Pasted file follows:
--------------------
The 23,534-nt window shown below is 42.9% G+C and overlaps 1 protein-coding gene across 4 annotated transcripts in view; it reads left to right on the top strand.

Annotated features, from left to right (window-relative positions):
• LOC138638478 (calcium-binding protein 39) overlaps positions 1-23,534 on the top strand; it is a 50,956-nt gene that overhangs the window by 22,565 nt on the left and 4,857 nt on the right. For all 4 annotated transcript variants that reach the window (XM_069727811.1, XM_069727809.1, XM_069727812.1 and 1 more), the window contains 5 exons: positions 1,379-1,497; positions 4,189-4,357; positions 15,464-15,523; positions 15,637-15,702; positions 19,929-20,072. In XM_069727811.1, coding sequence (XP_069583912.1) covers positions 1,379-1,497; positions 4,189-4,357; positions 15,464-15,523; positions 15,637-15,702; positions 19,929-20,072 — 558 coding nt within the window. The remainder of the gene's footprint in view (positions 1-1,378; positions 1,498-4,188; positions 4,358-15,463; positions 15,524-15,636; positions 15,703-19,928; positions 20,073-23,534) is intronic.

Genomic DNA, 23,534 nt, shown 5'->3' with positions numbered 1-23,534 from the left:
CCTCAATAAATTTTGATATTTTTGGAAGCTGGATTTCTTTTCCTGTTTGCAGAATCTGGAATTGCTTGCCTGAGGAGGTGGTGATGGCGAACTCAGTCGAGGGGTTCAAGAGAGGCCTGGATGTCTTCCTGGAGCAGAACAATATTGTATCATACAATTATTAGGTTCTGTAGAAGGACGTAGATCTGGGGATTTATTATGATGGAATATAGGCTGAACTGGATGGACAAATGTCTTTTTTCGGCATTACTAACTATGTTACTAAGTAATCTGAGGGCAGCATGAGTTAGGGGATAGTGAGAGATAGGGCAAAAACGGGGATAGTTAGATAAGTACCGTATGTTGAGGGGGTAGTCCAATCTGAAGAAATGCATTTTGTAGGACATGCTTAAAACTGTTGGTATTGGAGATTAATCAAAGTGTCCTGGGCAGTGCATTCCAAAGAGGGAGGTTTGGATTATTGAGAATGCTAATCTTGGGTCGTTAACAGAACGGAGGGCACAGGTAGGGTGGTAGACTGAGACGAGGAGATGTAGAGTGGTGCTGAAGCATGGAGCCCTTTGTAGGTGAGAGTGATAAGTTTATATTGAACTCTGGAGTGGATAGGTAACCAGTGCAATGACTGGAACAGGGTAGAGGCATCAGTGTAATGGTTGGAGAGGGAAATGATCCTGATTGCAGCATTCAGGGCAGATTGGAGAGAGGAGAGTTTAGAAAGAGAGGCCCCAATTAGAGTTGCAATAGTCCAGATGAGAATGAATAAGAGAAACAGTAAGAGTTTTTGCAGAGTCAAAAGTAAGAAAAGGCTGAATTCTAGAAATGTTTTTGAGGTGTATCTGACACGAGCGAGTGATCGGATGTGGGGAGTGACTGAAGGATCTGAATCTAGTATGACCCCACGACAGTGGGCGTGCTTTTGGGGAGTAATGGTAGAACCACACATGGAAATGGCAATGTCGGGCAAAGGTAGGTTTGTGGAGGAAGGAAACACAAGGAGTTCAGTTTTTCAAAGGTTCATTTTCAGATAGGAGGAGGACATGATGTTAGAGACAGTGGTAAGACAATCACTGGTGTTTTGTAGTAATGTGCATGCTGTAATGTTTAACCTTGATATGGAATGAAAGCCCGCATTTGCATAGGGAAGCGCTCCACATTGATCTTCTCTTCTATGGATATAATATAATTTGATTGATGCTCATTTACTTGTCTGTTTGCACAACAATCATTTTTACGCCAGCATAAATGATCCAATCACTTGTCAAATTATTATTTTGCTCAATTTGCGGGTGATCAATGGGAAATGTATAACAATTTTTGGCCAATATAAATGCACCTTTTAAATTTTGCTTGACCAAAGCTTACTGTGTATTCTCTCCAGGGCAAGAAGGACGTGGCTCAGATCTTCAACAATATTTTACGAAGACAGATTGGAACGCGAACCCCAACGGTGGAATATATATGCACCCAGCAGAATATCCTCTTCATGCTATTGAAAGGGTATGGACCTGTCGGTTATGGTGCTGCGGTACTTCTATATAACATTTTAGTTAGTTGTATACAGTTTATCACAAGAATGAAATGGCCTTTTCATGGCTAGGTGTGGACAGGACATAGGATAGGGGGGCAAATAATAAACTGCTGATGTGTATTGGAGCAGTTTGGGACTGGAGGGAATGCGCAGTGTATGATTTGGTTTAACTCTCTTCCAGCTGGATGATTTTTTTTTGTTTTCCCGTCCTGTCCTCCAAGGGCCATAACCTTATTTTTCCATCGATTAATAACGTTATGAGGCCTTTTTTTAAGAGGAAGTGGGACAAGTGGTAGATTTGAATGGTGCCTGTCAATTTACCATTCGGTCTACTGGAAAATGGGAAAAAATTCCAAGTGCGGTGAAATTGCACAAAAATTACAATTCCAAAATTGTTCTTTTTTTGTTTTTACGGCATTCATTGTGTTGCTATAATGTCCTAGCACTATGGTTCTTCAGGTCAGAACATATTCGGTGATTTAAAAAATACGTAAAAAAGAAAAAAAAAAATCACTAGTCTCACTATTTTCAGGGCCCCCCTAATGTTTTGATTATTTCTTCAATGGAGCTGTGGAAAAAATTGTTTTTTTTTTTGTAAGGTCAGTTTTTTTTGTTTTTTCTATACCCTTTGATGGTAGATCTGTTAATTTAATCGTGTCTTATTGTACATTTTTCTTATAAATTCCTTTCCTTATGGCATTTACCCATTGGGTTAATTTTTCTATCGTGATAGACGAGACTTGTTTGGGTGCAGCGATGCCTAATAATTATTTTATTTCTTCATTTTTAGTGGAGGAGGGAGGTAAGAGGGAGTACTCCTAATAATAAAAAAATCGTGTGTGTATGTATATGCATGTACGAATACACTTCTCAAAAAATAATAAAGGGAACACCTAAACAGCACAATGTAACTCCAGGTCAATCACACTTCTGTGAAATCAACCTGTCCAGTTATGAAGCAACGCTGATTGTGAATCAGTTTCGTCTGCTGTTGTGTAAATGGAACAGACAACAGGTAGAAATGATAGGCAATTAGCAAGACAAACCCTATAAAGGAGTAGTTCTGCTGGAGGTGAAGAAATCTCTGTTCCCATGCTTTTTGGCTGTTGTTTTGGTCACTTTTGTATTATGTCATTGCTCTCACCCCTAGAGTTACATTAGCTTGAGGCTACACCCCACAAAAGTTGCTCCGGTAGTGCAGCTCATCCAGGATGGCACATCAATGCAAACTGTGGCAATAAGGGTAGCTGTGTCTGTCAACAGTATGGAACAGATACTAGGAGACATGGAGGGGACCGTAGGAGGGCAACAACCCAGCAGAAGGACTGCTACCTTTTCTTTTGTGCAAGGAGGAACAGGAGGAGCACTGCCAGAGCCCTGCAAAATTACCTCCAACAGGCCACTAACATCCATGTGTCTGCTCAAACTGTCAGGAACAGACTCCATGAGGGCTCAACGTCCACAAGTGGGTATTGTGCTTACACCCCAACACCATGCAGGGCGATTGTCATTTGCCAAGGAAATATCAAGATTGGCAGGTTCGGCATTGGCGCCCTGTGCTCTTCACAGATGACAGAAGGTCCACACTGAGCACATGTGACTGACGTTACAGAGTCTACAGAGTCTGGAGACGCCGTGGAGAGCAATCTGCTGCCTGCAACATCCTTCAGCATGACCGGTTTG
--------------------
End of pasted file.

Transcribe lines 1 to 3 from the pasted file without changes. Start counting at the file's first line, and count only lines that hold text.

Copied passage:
The 23,534-nt window shown below is 42.9% G+C and overlaps 1 protein-coding gene across 4 annotated transcripts in view; it reads left to right on the top strand.

Annotated features, from left to right (window-relative positions):
• LOC138638478 (calcium-binding protein 39) overlaps positions 1-23,534 on the top strand; it is a 50,956-nt gene that overhangs the window by 22,565 nt on the left and 4,857 nt on the right. For all 4 annotated transcript variants that reach the window (XM_069727811.1, XM_069727809.1, XM_069727812.1 and 1 more), the window contains 5 exons: positions 1,379-1,497; positions 4,189-4,357; positions 15,464-15,523; positions 15,637-15,702; positions 19,929-20,072. In XM_069727811.1, coding sequence (XP_069583912.1) covers positions 1,379-1,497; positions 4,189-4,357; positions 15,464-15,523; positions 15,637-15,702; positions 19,929-20,072 — 558 coding nt within the window. The remainder of the gene's footprint in view (positions 1-1,378; positions 1,498-4,188; positions 4,358-15,463; positions 15,524-15,636; positions 15,703-19,928; positions 20,073-23,534) is intronic.